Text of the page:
Kauai (Kaua'i in Hawaiian) is the oldest and fourth largest of the main Hawaiian Islands. Known also as the "Garden Isle", Kaua'i lies 105 miles (170 kilometers) across the Kaua'i Channel, northwest of Honolulu on O'ahu. Of volcanic origin, the highest point on the mountainous island is Mount Waialeale, at the center of the island, 5148 feet (1570 meters) above sea level. The wettest spot on Earth, with an annual average rainfall of 460 inches (11 648 millimeters), is located just east of Mount Waialeale. The high annual rainfall has eroded deep valleys in the central mountain, carving out canyons with many scenic waterfalls.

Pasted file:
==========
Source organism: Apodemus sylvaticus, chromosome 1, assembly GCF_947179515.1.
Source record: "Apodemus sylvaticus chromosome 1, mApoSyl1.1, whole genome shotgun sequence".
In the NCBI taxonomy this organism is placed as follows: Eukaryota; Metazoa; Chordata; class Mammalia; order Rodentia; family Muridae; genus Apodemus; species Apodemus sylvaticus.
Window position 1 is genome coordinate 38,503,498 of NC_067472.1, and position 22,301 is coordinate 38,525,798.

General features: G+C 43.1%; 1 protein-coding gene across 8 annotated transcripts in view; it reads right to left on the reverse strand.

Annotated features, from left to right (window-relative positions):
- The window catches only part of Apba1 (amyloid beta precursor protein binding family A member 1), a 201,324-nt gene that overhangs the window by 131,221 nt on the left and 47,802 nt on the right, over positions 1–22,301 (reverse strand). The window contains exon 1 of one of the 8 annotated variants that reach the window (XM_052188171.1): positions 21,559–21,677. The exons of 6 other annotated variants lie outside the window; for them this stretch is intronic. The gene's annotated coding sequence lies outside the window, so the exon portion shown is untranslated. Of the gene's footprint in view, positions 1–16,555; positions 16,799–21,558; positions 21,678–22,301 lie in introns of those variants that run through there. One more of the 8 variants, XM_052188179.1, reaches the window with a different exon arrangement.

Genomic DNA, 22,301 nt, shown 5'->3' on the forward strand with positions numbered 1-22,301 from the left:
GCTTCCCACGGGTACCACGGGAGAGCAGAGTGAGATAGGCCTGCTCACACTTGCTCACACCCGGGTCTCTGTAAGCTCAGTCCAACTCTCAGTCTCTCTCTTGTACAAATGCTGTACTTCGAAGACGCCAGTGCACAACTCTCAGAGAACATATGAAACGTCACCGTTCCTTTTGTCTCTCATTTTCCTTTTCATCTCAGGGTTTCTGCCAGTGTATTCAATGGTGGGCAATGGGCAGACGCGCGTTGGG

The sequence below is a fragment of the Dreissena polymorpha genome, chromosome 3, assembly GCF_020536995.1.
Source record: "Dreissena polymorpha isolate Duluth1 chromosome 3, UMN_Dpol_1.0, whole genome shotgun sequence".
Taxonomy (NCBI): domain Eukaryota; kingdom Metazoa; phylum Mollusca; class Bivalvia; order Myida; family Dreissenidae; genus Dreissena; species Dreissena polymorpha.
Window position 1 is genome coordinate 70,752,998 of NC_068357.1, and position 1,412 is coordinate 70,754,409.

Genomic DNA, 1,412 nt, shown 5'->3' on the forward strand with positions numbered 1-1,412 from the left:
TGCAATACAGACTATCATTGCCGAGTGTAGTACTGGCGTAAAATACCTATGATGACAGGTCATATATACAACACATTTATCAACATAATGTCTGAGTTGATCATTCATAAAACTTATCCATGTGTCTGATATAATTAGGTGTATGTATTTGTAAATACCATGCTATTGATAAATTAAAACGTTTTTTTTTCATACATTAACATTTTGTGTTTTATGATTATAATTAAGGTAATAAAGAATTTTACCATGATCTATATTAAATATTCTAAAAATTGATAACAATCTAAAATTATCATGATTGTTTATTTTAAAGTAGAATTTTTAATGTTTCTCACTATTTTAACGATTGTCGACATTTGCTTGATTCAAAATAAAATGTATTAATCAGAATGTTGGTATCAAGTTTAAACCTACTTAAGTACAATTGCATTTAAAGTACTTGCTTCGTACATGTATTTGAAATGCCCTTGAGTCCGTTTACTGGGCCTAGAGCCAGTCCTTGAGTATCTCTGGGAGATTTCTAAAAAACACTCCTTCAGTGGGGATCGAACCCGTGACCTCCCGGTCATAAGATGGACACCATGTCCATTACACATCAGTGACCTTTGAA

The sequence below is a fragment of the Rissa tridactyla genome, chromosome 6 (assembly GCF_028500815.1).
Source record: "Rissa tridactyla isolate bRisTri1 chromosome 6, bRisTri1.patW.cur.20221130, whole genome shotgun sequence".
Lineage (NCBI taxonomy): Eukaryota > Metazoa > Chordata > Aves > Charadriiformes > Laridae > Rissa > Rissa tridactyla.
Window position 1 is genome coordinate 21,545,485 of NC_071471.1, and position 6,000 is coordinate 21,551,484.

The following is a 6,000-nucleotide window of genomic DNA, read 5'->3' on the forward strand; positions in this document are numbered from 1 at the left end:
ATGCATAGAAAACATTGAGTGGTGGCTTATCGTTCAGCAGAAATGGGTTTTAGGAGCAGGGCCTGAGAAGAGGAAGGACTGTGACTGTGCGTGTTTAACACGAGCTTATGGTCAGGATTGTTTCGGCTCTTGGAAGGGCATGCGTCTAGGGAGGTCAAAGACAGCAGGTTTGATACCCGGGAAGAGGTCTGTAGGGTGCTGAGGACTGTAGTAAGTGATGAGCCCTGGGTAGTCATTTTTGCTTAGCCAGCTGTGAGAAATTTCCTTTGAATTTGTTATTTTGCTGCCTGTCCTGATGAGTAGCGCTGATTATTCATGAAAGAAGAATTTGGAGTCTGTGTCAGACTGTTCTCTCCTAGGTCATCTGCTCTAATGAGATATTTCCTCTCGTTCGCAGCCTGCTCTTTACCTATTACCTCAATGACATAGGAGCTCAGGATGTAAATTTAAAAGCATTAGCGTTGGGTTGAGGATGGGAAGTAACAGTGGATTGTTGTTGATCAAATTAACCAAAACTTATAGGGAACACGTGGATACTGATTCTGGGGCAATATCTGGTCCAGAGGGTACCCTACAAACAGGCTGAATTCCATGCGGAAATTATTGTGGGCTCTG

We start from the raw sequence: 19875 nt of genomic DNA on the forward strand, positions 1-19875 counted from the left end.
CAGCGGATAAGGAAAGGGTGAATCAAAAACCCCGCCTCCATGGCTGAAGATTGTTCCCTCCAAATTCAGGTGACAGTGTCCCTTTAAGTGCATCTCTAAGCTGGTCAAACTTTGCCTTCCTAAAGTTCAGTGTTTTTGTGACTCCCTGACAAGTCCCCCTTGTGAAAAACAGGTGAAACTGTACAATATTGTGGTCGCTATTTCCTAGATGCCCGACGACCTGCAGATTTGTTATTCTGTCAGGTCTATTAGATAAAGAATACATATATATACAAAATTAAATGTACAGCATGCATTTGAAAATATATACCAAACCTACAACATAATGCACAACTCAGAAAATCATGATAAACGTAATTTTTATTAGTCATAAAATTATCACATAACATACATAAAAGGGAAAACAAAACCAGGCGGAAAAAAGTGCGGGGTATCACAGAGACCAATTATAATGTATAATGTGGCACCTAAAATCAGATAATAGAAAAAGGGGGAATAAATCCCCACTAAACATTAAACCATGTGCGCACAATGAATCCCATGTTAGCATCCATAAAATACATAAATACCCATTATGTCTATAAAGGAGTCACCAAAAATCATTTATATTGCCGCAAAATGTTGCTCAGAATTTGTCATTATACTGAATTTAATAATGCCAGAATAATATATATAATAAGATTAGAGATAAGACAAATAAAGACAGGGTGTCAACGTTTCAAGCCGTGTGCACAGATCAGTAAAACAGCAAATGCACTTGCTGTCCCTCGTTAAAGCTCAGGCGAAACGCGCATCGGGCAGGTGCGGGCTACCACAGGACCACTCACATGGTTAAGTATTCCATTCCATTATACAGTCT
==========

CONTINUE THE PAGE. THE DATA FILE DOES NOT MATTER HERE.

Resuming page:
The city of Lihue, on the island's southeast side, is the seat of Kauai County and the main city on the island. Waimea, on the island's southwest side and once the capital of Kauai, was the first place visited by explorer Captain James Cook in 1778. The city is at the head of one of the most scenic canyons in the world, Waimea Canyon, whose gorge is 3000 feet (9144 meters) deep.
Kauai from space (NASA image). A portion of the island of Ni`ihau
appears on the west. In this photo, north is towards the upper left corner
See also: Tourism on Kauai